Article Text

Download PDFPDF

4CPS-045 Cost effectiveness analysis of meropenem dose optimisation in critical patients
  1. AI Idoate,
  2. A Aldaz,
  3. I Aquerreta,
  4. A Ortega
  1. Clinica Universidad De Navarra, Pharmacy, Pamplona, Spain


Background and importance Meropenem dose adjustment following pharmacokinetic/pharmacodynamic monitoring (TDM) in critical patients (CP) presents a clinical benefit. An economic analysis of this activity could facilitate its use in clinical practice.

Aim and objectives To conduct a cost effectiveness analysis of meropenem TDM in CP versus standard dose (SD) according to the package insert recommendations.

Material and methods We conducted a naturalistic, retrospective, observational cohort study of CP receiving meropenem between May 2011 and December 2017 in a university hospital. Two cohorts were analysed: patients with meropenem TDM (cohort A) and patients with SD meropenem (cohort B).

The main effectiveness variable was the percentage of patients with a reduction of at least 80% in the procalcitonin value at the end of meropenem treatment compared with the maximum value during meropenem treatment.

Costs included in the analysis were: meropenem, material for drug preparation, TDM, time for preparation, administration and infusion surveillance, meropenem adverse drug reactions (ADR), critical care hospitalisation days and re-entries.

Propensity score (PS) matching was applied for patient selection. The χ2 was used to compare effectiveness and bootstrap to calculate the difference in costs between cohorts. A cost effectiveness analysis with deterministic and probabilistic sensitivity analyses was performed.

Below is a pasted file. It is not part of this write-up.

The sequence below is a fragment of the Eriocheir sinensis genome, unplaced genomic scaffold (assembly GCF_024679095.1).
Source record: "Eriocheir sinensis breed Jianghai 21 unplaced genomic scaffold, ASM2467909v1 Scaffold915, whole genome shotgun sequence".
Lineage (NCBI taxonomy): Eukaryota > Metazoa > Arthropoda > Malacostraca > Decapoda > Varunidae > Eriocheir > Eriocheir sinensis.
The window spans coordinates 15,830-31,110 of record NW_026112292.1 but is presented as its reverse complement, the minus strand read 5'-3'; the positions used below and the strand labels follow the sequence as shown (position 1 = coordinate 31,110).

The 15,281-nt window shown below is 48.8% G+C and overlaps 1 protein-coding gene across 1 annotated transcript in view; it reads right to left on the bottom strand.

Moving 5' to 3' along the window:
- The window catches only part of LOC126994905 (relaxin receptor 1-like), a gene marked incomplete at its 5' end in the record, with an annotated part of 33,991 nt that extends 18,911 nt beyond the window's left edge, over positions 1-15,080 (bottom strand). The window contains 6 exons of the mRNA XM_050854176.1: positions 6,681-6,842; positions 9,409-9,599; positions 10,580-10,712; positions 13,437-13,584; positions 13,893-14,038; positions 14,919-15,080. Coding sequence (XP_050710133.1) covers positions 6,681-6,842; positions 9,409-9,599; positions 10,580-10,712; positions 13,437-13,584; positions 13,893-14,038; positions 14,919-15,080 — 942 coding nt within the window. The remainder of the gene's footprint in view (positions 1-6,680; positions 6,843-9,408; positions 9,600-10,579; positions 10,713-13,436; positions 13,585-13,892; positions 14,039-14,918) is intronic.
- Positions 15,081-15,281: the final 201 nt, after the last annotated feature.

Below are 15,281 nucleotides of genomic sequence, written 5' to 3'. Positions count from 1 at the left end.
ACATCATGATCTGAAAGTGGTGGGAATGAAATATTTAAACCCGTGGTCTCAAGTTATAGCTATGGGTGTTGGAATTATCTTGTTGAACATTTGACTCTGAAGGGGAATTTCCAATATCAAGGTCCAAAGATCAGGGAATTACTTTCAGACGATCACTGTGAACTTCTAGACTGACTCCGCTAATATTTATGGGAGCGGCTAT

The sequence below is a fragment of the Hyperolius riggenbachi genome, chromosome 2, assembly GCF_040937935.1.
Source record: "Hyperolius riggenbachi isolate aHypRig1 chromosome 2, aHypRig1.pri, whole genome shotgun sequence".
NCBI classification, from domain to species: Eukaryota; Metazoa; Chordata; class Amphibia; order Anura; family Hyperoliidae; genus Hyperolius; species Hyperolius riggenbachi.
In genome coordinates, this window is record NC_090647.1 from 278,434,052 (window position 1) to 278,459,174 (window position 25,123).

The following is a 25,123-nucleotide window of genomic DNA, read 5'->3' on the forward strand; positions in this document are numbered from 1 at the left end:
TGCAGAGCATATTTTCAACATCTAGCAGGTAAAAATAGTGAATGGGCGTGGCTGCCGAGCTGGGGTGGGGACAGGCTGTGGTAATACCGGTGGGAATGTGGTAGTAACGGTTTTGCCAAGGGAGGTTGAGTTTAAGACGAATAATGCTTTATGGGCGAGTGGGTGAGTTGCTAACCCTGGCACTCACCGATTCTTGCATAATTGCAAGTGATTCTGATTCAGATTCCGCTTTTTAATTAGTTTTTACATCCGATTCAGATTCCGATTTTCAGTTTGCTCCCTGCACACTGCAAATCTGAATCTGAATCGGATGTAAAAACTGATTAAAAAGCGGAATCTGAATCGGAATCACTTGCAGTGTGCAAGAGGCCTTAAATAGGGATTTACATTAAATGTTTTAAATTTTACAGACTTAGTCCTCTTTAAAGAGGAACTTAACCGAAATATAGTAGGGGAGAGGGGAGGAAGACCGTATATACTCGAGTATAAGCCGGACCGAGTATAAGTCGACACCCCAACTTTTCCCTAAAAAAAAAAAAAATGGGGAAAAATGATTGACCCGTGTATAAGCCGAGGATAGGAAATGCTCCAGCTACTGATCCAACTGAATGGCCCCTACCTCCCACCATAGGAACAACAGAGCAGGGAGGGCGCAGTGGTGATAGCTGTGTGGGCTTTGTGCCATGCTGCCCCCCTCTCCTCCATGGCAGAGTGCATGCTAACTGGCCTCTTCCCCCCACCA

Results A total of 154 patients were included (77 per cohort) after PS matching. Meropenem dose was changed in 51 (66.2%) patients with TDM, in most (90.2%) because they were overdosed. In cohort A, 71.4% of patients had reduced procalcitonin by at least 80% compared with 53.2% in cohort B (difference 18.2% (95% CI 3.1; 33.2; p=0.020)). No significant differences were found in ADR between the two cohorts. An average decrease in cost per patient of −1454€ (95% CI −4627;1720€) with TDM was observed, with lower cost per patient for meropenem −62€ (95% CI −116; −4), disposable material −12€ (95% CI −29; 4) and nursing time −38€ (95% CI −71; −4) in cohort A, that offset the TDM cost (47€). Mean hospitalisation cost in patients with TDM was 8912€ versus 10 325€ in cohort B. There was a 75% probability that TDM was more effective and cheaper (dominant) than SD according to the sensitivity analysis.

Conclusion and relevance Meropenem dose adjustment following pharmacokinetic/pharmacodynamic criteria was more effective, with similar safety and lower costs, than dosing according to the package insert recommendations.

References and/or acknowledgements 1. Schuetz P, et al. Procalcitonin-guided antibiotic stewardship. Clin Chem Lab Med 2019.

No conflict of interest.

Statistics from

Request Permissions

If you wish to reuse any or all of this article please use the link below which will take you to the Copyright Clearance Center’s RightsLink service. You will be able to get a quick price and instant permission to reuse the content in many different ways.